Since its founding in 1983, HOW has empowered thousands of clients to break the cycle of poverty and achieve permanent housing, long-term economic stability, and empower them toward lifelong self-sufficiency.
Shelter from the Storm
Alicia and her five children found themselves homeless after she quit her job to care for her sick mother. Alicia’s mother eventually died and with nowhere to go and no income, the family was forced onto the streets. After living in a homeless shelter for a few months, Alicia thought they would never have a place to call home again. Then, they were connected to HOW through a transitional program and life started looking up. They moved into an apartment made available through HOW’s subsidized housing program and Alicia eventually found a job using HOW’s employment services. One of HOW’s partners, Baird & Warner, even provided the family with furniture to fill their new home. Alicia continues to work; one of her daughters is attending Loyola University and another is a high school honor student. It’s amazing what some shelter can do.
More than 90% of HOW’s permanent supportive housing clients have retained that housing.
From the Bottom Up
Victoria traveled a long way up—up from 26 years of heroin addiction and the pain and agony that it caused her and her loved ones. With HOW’s help she has been sober for five years and is currently a sponsor for recovering addicts at Haymarket Recovery Center and the Mustard Seed. She is also a keynote speaker at a number of recovery venues. Victoria has been gainfully employed for five years now. She is also completing educational classes in chemical dependency to fulfill her goal of becoming a licensed drug and alcohol counselor.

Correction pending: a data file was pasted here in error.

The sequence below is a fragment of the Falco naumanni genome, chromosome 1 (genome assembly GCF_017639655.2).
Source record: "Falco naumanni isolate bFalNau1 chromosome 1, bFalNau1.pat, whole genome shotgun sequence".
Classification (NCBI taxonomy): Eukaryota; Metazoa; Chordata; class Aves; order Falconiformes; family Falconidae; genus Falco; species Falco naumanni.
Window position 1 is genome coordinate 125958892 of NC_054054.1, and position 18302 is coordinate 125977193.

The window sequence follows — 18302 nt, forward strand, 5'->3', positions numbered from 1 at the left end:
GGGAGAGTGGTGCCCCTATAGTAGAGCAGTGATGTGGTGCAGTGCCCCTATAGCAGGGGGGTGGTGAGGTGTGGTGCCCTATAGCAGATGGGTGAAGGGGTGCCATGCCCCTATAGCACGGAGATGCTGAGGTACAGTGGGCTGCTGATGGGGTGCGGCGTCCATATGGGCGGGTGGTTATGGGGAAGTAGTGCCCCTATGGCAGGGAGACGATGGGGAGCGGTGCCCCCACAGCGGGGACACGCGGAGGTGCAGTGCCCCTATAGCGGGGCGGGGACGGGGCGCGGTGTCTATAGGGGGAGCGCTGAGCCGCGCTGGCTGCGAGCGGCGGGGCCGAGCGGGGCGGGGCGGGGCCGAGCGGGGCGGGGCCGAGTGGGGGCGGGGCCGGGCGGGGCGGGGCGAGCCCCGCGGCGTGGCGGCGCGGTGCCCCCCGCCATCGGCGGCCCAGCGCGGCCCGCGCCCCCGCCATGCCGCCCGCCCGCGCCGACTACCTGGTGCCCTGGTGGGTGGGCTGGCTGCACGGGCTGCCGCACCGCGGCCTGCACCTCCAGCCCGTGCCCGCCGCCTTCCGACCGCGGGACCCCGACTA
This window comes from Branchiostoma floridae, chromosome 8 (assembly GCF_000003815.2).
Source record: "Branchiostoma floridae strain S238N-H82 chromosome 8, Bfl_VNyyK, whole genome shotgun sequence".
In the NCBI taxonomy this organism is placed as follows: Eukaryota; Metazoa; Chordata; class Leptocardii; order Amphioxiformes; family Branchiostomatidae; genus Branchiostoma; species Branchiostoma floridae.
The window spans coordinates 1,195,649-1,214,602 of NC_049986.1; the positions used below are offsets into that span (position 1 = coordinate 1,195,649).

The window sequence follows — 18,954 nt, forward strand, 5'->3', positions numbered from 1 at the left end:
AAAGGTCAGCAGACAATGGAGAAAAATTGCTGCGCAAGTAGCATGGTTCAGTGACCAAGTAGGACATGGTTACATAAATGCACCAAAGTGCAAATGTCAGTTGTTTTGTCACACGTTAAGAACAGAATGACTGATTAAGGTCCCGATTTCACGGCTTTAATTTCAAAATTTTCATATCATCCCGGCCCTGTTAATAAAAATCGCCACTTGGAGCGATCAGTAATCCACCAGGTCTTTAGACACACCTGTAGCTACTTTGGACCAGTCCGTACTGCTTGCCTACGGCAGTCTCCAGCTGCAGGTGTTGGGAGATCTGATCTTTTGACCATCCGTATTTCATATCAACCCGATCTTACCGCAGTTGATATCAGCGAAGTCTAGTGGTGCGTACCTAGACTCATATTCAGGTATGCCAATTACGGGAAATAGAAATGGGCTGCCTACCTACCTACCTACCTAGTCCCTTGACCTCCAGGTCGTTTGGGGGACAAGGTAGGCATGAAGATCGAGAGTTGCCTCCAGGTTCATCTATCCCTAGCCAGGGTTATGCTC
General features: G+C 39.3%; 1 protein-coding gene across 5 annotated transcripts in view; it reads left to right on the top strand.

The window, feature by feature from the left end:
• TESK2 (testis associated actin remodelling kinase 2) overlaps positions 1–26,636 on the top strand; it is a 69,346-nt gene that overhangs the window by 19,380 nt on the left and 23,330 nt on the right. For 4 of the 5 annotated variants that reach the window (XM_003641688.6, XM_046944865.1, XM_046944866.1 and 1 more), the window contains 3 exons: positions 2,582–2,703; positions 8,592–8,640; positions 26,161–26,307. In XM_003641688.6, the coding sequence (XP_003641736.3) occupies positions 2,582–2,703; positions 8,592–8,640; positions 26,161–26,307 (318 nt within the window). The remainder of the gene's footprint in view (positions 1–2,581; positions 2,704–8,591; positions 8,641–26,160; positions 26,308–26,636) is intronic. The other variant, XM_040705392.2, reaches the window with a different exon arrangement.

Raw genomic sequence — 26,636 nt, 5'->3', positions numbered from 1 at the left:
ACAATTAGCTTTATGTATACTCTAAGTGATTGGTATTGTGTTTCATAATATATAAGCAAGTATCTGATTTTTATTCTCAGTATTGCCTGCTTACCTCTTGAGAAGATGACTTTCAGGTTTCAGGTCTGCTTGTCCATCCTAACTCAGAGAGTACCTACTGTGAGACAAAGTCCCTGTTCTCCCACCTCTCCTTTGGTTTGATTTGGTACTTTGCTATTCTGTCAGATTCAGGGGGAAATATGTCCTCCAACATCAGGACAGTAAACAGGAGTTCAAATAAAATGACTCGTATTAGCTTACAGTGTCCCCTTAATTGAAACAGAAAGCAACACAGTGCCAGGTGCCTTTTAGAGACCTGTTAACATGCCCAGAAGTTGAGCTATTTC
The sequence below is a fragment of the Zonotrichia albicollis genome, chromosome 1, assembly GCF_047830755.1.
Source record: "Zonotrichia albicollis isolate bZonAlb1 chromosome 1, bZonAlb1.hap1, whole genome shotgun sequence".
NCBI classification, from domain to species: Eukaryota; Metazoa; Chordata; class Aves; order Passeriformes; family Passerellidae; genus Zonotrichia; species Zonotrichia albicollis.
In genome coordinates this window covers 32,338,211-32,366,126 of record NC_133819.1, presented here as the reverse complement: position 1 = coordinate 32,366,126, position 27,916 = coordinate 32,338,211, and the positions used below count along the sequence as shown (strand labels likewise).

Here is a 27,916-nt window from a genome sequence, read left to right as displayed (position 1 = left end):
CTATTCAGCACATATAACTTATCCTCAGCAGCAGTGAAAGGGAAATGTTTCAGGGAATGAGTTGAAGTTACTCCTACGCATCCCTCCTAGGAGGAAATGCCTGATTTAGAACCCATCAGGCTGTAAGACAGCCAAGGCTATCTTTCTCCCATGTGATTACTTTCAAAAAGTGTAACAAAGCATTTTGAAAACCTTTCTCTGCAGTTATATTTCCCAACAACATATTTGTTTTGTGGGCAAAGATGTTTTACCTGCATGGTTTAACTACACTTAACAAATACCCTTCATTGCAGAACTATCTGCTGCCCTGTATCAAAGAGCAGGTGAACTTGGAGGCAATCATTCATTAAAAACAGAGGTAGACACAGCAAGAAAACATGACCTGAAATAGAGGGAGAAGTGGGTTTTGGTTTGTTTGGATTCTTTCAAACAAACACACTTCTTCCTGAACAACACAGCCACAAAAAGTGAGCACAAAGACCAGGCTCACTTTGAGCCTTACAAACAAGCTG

Building a New Life
Zella works for a Chicago construction company, but her greatest re-building project was her life. After being victimized through years of domestic violence, Zella and her four young children came to HOW in search of a new life. HOW helped Zella secure permanent housing and a permanent future. While she is busy raising roof beams, her children attend school in Indiana. All are busy building a better future.
Approximately 70%* of clients are survivors of domestic and/or family violence.
*Based on self-reporting by clients entering HOW programs, accounting for typical rates of underreporting
Creating a Sense of Home
Growing up in Chicago, Candy was exposed to drugs and violence from an early age. After battling both addiction and homelessness for years she was incarcerated. While at HOW Candy took advantage of the supportive services offered to her and her children, and they all reaped the benefits. Bolstered by HOW’s programs and resources, her children thrived and their family bond strengthened.
Candy eventually earned her degree and secured her first job at the age of 37. Years later, Candy owns her own home and plans to continue her education next year at Northeastern University taking courses in Nonprofit Management.
In 2006 after the loss of her nephew, Angel suffered from a mild stroke due to stress and eventually lost her job as a result. Without an income, Angel and her children moved into a one-bedroom apartment with her mother and then found themselves homeless after her mother passed from a heart attack a few years later. After living in a shelter for two months, the family received an apartment through HOW and immediately became active in the community. Both children enrolled in the Youth Program, and Angel started counseling and returned to school eventually earning her BA in Human Service Management. Today the family is thriving, and in spite of the fact that they are more spread out with several family members in college, they remain closer than ever.